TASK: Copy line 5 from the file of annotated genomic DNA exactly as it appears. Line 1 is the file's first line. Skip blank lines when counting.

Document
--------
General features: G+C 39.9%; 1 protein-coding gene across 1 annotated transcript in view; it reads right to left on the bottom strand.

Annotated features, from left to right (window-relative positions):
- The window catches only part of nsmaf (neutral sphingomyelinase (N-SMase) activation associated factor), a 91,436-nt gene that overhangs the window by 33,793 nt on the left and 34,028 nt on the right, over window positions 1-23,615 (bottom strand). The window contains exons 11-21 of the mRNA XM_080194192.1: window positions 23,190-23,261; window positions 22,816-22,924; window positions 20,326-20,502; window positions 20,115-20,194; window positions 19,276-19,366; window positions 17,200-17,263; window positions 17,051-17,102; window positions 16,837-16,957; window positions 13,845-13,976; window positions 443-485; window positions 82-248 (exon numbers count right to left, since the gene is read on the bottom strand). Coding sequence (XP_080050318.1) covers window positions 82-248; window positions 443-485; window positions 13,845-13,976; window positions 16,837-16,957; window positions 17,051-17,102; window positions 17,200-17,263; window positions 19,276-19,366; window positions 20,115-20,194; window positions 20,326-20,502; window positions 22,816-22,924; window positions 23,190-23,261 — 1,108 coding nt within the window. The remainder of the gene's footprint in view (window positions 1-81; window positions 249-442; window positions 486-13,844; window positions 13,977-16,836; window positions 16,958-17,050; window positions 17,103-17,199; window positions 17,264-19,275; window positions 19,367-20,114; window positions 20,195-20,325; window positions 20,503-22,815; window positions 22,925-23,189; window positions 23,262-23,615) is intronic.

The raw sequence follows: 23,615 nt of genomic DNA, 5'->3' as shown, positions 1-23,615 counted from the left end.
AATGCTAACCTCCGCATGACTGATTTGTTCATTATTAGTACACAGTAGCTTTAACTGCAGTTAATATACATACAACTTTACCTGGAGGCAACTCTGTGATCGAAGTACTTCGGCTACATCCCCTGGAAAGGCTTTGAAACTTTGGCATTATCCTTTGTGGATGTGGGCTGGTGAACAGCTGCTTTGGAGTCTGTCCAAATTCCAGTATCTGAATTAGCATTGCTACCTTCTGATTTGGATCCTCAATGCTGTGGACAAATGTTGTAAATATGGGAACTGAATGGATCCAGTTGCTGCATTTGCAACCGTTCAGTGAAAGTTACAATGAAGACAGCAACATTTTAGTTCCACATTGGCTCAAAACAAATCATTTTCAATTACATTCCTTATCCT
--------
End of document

AATGCTAACCTCCGCATGACTGATTTGTTCATTATTAGTACACAGTAGCTTTAACTGCAGTTAATATACATACAACTTTACCTGGAGGCAACTCTGTGATCGAAGTACTTCGGCTACATCCCCTGGAAAGGCTTTGAAACTTTGGCATTATCCTTTGTGGATGTGGGCTGGTGAACAGCTGCTTTGGAGTCTGTCCAAATTCCAGTATCTGAATTAGCATTGCTACCTTCTGATTTGGATCCTCAATGCTGTGGACAAATGTTGTAAATATGGGAACTGAATGGATCCAGTTGCTGCATTTGCAACCGTTCAGTGAAAGTTACAATGAAGACAGCAACATTTTAGTTCCACATTGGCTCAAAACAAATCATTTTCAATTACATTCCTTATCCT